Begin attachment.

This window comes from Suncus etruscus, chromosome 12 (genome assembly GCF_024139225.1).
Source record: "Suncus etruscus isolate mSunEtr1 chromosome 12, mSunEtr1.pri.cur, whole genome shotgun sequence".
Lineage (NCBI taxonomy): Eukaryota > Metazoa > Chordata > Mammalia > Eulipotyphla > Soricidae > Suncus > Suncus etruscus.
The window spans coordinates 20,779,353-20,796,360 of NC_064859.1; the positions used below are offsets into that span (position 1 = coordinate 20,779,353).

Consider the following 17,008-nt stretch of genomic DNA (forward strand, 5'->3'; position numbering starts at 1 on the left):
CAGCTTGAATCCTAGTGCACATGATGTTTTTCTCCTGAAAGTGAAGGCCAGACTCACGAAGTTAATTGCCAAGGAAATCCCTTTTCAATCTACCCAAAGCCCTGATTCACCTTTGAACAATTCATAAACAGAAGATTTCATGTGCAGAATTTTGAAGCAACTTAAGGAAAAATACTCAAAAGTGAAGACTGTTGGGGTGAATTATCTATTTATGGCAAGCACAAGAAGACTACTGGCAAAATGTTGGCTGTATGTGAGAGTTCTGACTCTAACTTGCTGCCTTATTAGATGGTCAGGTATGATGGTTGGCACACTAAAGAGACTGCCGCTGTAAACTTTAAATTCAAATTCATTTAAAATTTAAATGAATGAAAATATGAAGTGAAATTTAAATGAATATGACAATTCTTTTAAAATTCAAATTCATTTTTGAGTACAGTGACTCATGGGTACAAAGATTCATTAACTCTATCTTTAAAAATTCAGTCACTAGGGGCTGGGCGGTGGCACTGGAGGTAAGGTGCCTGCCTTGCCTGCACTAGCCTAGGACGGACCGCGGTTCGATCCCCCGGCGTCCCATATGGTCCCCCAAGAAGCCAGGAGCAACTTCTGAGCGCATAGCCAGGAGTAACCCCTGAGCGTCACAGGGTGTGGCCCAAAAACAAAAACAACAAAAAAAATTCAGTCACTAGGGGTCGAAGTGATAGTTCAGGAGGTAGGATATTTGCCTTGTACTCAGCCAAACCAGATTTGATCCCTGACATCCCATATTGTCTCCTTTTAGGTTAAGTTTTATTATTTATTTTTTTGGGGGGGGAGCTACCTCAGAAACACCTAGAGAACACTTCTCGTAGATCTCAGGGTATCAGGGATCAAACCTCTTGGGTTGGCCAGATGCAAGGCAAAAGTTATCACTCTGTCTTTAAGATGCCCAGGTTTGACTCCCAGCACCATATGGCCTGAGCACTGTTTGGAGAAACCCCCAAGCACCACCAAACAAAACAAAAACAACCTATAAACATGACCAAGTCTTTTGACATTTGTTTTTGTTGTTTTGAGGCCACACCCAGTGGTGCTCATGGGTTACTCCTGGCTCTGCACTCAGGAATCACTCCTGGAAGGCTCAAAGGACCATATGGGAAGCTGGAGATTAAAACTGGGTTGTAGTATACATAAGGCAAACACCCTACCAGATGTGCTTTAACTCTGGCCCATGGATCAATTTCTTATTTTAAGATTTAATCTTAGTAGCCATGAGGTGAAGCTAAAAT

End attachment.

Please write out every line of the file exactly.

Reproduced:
This window comes from Suncus etruscus, chromosome 12 (genome assembly GCF_024139225.1).
Source record: "Suncus etruscus isolate mSunEtr1 chromosome 12, mSunEtr1.pri.cur, whole genome shotgun sequence".
Lineage (NCBI taxonomy): Eukaryota > Metazoa > Chordata > Mammalia > Eulipotyphla > Soricidae > Suncus > Suncus etruscus.
The window spans coordinates 20,779,353-20,796,360 of NC_064859.1; the positions used below are offsets into that span (position 1 = coordinate 20,779,353).

Consider the following 17,008-nt stretch of genomic DNA (forward strand, 5'->3'; position numbering starts at 1 on the left):
CAGCTTGAATCCTAGTGCACATGATGTTTTTCTCCTGAAAGTGAAGGCCAGACTCACGAAGTTAATTGCCAAGGAAATCCCTTTTCAATCTACCCAAAGCCCTGATTCACCTTTGAACAATTCATAAACAGAAGATTTCATGTGCAGAATTTTGAAGCAACTTAAGGAAAAATACTCAAAAGTGAAGACTGTTGGGGTGAATTATCTATTTATGGCAAGCACAAGAAGACTACTGGCAAAATGTTGGCTGTATGTGAGAGTTCTGACTCTAACTTGCTGCCTTATTAGATGGTCAGGTATGATGGTTGGCACACTAAAGAGACTGCCGCTGTAAACTTTAAATTCAAATTCATTTAAAATTTAAATGAATGAAAATATGAAGTGAAATTTAAATGAATATGACAATTCTTTTAAAATTCAAATTCATTTTTGAGTACAGTGACTCATGGGTACAAAGATTCATTAACTCTATCTTTAAAAATTCAGTCACTAGGGGCTGGGCGGTGGCACTGGAGGTAAGGTGCCTGCCTTGCCTGCACTAGCCTAGGACGGACCGCGGTTCGATCCCCCGGCGTCCCATATGGTCCCCCAAGAAGCCAGGAGCAACTTCTGAGCGCATAGCCAGGAGTAACCCCTGAGCGTCACAGGGTGTGGCCCAAAAACAAAAACAACAAAAAAAATTCAGTCACTAGGGGTCGAAGTGATAGTTCAGGAGGTAGGATATTTGCCTTGTACTCAGCCAAACCAGATTTGATCCCTGACATCCCATATTGTCTCCTTTTAGGTTAAGTTTTATTATTTATTTTTTTGGGGGGGGAGCTACCTCAGAAACACCTAGAGAACACTTCTCGTAGATCTCAGGGTATCAGGGATCAAACCTCTTGGGTTGGCCAGATGCAAGGCAAAAGTTATCACTCTGTCTTTAAGATGCCCAGGTTTGACTCCCAGCACCATATGGCCTGAGCACTGTTTGGAGAAACCCCCAAGCACCACCAAACAAAACAAAAACAACCTATAAACATGACCAAGTCTTTTGACATTTGTTTTTGTTGTTTTGAGGCCACACCCAGTGGTGCTCATGGGTTACTCCTGGCTCTGCACTCAGGAATCACTCCTGGAAGGCTCAAAGGACCATATGGGAAGCTGGAGATTAAAACTGGGTTGTAGTATACATAAGGCAAACACCCTACCAGATGTGCTTTAACTCTGGCCCATGGATCAATTTCTTATTTTAAGATTTAATCTTAGTAGCCATGAGGTGAAGCTAAAAT